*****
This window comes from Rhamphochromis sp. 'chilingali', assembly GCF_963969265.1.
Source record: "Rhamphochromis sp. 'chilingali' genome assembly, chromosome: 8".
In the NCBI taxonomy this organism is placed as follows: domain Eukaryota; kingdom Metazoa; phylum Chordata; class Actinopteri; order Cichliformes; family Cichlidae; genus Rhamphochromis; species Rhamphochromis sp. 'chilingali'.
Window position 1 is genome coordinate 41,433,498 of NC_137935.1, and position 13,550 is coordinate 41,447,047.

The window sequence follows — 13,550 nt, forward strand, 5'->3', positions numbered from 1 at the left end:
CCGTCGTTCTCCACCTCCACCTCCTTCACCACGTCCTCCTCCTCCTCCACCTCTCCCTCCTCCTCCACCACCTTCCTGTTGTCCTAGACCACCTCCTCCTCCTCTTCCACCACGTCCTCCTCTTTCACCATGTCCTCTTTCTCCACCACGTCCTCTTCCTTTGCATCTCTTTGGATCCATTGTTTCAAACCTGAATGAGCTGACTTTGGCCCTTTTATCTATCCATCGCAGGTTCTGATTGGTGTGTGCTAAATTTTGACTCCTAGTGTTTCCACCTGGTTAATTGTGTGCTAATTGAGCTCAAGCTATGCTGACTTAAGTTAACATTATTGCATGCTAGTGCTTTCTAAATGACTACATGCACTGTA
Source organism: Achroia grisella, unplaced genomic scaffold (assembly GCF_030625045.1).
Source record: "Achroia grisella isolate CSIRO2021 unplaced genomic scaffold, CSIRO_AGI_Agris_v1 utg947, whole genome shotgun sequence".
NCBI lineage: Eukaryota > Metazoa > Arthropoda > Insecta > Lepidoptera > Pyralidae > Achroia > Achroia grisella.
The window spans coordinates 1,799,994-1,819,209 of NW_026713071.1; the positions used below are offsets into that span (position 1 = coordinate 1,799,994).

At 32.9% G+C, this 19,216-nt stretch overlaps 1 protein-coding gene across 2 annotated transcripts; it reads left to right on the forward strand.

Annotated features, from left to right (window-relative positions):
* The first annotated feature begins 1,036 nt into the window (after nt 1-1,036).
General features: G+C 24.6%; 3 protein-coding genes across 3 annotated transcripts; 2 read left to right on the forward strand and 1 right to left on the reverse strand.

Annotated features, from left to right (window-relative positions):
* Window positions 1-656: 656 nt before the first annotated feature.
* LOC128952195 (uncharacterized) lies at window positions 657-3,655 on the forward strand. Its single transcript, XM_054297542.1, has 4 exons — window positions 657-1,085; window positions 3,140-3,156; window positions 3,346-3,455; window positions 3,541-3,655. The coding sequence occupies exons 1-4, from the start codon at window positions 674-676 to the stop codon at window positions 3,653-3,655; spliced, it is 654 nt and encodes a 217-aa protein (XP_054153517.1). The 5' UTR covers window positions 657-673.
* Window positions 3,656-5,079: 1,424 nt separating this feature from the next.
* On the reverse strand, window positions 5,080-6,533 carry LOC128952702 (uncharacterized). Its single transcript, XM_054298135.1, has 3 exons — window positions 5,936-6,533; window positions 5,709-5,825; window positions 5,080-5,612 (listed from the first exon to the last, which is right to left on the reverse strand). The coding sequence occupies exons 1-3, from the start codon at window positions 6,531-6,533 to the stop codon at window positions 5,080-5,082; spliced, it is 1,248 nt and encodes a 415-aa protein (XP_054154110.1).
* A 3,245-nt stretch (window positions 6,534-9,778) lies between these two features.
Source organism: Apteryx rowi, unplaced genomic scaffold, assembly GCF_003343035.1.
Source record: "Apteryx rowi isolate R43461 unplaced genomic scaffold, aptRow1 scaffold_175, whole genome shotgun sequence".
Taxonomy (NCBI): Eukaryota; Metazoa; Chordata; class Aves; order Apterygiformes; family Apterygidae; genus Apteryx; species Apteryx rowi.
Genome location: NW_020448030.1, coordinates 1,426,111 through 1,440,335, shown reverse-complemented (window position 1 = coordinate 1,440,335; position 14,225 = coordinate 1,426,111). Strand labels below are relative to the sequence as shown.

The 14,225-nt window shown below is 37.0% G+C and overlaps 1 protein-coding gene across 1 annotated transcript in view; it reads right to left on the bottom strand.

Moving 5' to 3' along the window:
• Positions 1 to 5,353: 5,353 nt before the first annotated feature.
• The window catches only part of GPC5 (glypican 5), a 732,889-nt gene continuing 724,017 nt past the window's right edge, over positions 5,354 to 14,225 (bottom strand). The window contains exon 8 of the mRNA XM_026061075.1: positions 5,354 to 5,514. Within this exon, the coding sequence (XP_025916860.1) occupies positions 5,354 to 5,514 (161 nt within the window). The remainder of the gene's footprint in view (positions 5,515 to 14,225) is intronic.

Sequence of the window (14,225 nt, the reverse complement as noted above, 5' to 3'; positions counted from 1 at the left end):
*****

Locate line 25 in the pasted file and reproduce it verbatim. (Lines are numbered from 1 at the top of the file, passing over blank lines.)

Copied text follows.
The 14,225-nt window shown below is 37.0% G+C and overlaps 1 protein-coding gene across 1 annotated transcript in view; it reads right to left on the bottom strand.